The Cost of Managing a Property

Interesting thing happened last weekend - I got a text from my hairdresser to advise that due to costs - the cost of haircuts are going up

What has this got to do with Property Management I hear you say…

Well - lots really

When was the last time you increased your fees in Property Management? Do you know how much it costs to manage each property - ie your break-even point?

Why are we so scared in Property Management to raise our fees? What would happen if as an industry as a whole - we all started to raise our fees? They would become the new norm I think.

And just a last say on the haircut - as a woman - the cost to maintain my locks in a year probably equals what is costs to manage an average investment property a year - and with the current prices in Australia - most investment properties are worth $500k or more - and what I am thinking is it takes a lot more skills to manage an investment than to cut and colour someone’s hair

Food for thought

As an industry - lets start and raise our fees to meet the value of tasks required to manage an investment


Well said Louise, When I work with clients I run an exercise of above the line & below the line for their entire portfolio, and the results are staggering. The first component is to establish “Average Cost of Managing each Property” - then creating a profit buffer - this then becomes the benchmark - extract the portfolio to run an above / below the line exercise to see how many properties are 1./ Below the Avg Cost, 2./ Then those that are above the Avg Cost, but below the benchmark (not making enough profit), 3./ and those that are above the benchmark - this is a really good way of grouping the portfolio - it is then easy to identify the properties that are not profitable and may be sold to a competitor for cashflow injection as a small parcel, may be then the target for your sales team to try and convert those properties into quick cashflow by was of sales commission, or a targeted list to increase the fees - The staggering part about this process, is that so few Business Owners have ever done this!! But what is more staggering would be the number of business owners that may read this post & reply, think “now that is a good idea”, but will still not do it. The flow on effect of this, is that when I do this with my consulting clients, it justifies the Fee Maximisation process that we undertake for their existing managements, but it then also creates a new minimum expectation for any NEW Business brought on from the team or BDM’s and the impact to the Rent Roll Value is staggering - if someone reads this and does the exercise - I would be very much open to hearing from them to hear what they found, and whether the rent roll metrics were as they thought - each time I do this with clients - the response is the same from the Business Owners - “I never knew we had so many properties in the portfolio that were not profitable”"!!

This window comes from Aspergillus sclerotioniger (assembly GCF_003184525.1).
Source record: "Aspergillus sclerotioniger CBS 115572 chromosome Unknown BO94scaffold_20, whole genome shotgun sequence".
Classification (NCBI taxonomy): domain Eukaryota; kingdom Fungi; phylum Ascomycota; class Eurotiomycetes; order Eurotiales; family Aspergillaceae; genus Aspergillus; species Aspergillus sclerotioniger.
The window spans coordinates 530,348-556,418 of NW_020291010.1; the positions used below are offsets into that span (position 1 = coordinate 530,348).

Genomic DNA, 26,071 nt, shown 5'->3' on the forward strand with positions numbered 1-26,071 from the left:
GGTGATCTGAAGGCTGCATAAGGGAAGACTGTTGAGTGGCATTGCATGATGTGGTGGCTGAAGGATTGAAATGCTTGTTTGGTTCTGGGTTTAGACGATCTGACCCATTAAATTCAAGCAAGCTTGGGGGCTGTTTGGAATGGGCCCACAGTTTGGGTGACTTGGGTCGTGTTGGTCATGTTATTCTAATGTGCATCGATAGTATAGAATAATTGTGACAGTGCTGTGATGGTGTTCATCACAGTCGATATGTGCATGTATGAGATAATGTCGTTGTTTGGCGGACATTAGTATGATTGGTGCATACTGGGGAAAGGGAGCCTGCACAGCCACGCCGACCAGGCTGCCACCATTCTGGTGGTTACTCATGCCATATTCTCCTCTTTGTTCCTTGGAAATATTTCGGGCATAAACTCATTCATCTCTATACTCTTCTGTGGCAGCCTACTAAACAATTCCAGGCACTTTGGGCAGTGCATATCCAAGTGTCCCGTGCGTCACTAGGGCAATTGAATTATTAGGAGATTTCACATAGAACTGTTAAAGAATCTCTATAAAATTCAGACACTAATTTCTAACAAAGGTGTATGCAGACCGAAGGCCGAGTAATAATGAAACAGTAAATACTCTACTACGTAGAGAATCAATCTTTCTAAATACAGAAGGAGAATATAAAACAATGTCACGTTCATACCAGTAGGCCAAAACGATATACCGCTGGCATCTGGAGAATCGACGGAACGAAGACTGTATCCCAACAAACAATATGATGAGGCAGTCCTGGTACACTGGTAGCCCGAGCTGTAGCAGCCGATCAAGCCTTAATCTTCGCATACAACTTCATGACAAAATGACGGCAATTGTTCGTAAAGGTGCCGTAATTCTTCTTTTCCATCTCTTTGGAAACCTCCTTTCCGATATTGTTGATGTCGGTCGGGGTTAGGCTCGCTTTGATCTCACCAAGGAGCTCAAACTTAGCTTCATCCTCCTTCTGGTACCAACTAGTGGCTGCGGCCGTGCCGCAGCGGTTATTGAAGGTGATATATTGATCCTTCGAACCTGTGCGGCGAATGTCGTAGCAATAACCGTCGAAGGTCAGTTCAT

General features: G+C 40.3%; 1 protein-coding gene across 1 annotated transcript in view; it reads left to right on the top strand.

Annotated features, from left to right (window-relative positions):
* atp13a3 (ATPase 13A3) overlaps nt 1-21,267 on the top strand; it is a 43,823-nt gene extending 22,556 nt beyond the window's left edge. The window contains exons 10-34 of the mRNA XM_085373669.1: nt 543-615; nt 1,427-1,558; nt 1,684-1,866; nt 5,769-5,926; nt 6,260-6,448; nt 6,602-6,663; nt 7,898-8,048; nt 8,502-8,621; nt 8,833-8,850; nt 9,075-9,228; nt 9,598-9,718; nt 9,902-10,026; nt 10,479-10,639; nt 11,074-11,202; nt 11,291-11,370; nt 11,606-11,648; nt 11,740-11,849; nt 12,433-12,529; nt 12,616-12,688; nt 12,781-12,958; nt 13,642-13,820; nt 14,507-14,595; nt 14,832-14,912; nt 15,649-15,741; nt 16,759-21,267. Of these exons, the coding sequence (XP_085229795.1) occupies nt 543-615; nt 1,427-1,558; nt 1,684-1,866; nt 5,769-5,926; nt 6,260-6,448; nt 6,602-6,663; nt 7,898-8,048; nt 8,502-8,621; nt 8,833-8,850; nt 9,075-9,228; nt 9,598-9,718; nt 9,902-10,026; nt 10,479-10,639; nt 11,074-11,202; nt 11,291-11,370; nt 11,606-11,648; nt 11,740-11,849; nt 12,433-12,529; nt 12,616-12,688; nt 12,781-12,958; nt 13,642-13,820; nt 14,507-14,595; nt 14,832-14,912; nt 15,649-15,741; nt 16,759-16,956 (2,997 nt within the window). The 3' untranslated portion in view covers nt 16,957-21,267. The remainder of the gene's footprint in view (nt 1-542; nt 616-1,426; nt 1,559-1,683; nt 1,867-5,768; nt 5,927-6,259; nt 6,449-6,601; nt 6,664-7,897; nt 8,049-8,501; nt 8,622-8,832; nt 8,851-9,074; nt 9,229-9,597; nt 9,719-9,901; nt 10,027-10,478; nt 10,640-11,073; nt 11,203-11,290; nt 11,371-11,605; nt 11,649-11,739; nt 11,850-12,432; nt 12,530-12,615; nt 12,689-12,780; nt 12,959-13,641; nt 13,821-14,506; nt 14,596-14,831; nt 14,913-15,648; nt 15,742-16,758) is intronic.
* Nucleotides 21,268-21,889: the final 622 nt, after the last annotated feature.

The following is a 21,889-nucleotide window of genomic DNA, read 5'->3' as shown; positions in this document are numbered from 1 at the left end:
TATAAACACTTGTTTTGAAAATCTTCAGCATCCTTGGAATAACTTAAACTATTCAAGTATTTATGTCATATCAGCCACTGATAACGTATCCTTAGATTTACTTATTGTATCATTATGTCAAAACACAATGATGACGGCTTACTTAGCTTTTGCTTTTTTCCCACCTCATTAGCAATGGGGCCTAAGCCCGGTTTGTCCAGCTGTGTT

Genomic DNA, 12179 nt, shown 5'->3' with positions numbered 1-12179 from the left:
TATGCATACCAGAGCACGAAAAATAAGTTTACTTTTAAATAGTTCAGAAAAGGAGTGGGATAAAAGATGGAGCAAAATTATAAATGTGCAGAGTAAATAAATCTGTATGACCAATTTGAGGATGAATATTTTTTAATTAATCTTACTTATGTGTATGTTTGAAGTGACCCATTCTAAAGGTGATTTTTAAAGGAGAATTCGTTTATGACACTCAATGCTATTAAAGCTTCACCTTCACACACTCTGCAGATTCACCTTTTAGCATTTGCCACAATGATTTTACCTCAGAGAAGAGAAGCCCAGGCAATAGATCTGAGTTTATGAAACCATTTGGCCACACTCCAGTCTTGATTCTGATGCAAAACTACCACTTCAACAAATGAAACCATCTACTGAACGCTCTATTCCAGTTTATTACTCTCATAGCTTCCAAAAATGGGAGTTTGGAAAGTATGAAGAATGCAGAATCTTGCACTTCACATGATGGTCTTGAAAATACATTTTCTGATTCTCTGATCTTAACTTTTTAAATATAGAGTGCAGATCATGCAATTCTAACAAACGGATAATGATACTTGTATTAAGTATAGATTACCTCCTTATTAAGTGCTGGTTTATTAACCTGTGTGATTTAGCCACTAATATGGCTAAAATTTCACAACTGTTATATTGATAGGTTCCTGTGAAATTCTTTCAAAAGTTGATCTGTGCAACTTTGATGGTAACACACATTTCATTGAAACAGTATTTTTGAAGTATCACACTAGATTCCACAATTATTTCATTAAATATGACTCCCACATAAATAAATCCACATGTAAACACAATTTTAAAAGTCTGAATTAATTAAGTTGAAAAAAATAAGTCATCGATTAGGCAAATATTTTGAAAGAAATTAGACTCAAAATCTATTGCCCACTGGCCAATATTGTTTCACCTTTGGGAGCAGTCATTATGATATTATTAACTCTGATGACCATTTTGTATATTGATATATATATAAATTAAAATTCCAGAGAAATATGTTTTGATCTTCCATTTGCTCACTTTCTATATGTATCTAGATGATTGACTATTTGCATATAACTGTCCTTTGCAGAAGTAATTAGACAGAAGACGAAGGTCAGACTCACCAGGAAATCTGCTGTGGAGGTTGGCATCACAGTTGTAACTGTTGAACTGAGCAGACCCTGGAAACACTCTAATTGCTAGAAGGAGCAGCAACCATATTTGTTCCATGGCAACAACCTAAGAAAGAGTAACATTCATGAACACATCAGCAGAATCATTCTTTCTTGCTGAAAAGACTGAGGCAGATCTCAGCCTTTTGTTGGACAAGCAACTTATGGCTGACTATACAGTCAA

Fantastic Michael

We all should know our benchmark

I have just completed this exercise on 3 rent rolls and it certainly has opened some eyes

If everyone did it, then our fees would look somewhat different

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We have also run a water level exercise to set a level for onboarding properties, and check existing properties. Particularly after rent reductions in the aftermath of Covid lockdown, it is slightly horrifying to see the increase in properties just on and below the level, but a great exercise to work through where improvements can be made. Also an opportunity to check for “A,B and C clients” based on a number of other factors (is the owner good at authorising repairs & maintenance, is the property at a good standard, is the client good to deal with?).


Hi everyone. We went through this exercise in forensic detail! We had properties on a wide range of fees, for all sorts of legacy reasons. Some managements werent profitable and were being propped up by others. In additon to that, we were now taking on a lot more responsibility and providing more value than the business was when the previous management fees were agreed.

We did two things:

  • raised our rack rate for new managements
  • sent an email to all LLs telling them that the new rack rate was X% but because they are existing and loyal customers we would be increasing them to Y%. That kept our customers happy - softening the news of a fee increase.

Out of 700 landlords, only 2 replied questioning the rise and after a phone call to explain our reasons they were happy to pay the small increase.